The issue of the enforceability of an arbitration clause in a service contract was recently addressed in Wright v. 3P Delivery, L.L.C., 2007 WL 3171260 (La. App. 3d Cir. 2007). In this action, Plaintiff Chester Wright and Defendant 3P Delivery, L.L.C. entered into the contract entitled “Driver Service Agreement.” The contract called for the Plaintiff to “provide pick up and delivery service,” to “provide loading and unloading of … shipments,” and to “handle, load, unload, and transport shipments… and equipment.” The contract also contained an arbitration clause. Plaintiff filed suit claiming breach of contract. In response thereto, the Defendant filed a Motion to Compel Arbitration and Stay Litigation.

There was no dispute that the contract contained an arbitration clause. The primary issue was whether La. R.S. 9:4216 was applicable or not. This statute states that the Louisiana Arbitration law does not apply to contracts of employment of labor. Presumably the purpose of this provision excluding arbitration in labor contracts versus managerial/professional contracts is the unequal bargaining positions and intellectual advantage of the employer. The question presented in addressing the Motion to Compel was whether this contract was one for the employment of labor or simply for services.   The Louisiana Arbitration Law does not specifically define what constitutes a contract of employment of labor.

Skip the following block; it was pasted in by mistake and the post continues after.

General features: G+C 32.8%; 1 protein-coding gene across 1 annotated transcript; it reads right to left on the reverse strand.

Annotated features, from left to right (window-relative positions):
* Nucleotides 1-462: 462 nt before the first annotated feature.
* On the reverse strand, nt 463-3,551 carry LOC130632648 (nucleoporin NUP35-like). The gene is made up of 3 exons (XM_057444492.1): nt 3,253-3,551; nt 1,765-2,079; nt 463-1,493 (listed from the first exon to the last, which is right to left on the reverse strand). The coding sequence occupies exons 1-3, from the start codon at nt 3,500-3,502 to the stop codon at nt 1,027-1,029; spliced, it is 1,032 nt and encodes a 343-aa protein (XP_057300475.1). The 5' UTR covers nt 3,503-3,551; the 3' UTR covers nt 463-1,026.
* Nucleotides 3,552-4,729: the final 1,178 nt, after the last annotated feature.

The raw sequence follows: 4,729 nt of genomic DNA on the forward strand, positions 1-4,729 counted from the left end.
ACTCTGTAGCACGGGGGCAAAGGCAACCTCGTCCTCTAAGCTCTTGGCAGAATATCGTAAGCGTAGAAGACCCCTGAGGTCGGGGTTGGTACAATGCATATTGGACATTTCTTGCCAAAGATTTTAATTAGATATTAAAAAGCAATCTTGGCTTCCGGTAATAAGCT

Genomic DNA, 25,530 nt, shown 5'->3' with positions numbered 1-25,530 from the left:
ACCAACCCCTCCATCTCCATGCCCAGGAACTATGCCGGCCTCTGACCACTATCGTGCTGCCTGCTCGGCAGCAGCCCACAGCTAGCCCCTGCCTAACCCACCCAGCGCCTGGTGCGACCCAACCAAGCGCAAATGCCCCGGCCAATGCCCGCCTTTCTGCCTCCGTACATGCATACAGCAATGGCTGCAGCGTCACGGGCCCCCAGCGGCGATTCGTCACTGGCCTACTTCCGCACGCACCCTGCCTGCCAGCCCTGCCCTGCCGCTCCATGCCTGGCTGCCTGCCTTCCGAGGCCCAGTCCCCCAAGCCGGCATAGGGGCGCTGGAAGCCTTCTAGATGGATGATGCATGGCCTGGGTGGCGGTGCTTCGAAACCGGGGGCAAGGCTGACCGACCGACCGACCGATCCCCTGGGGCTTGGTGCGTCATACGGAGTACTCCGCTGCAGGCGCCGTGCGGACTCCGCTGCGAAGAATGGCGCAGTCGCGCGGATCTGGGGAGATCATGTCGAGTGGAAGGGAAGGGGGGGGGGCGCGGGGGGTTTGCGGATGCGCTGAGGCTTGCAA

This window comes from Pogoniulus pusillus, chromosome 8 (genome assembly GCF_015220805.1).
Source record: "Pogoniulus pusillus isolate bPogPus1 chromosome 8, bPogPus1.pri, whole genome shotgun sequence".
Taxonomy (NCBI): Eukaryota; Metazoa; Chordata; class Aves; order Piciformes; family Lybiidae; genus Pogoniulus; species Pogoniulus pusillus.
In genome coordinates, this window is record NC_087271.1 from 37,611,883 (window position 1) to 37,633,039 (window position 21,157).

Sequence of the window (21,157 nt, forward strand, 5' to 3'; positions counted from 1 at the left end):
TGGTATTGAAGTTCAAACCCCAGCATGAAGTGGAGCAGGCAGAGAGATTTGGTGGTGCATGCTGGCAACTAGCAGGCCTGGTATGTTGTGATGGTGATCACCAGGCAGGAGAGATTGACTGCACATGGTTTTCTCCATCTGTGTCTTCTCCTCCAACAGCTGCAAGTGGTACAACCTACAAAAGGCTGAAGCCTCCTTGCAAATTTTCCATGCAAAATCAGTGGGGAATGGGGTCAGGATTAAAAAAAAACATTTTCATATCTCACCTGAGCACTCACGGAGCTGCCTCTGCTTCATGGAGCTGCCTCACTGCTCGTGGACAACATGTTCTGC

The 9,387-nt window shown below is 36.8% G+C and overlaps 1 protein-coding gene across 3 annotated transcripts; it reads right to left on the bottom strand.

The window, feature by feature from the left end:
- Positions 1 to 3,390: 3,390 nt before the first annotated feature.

The Third Circuit stated that although this was a contract entitled “Driver Service Agreement,” the terms of the contract set forth its true nature, which can be discerned from the wording thereof. The Court looked beyond the mere title of the contract and said that “loading, unloading, and handling of shipments and equipment” clearly require the application of “physical force, or brawn and muscle” as opposed to the performance of mental tasks or services of those recognized as professional men or women. From the four corners of the contract, the parties intended that Mr. Wright engage primarily in labor services. The Court stated, “Although these activities may provide a ‘service’ to their recipient, all of these activities are accomplished through physical labor.”    Thus, the Court concluded that pursuant to La. R.S. 9:4216, the contract was exempt from mandatory arbitration. The Court affirmed the trial court ruling denying the Motion to Compel Arbitration and Stay Litigation.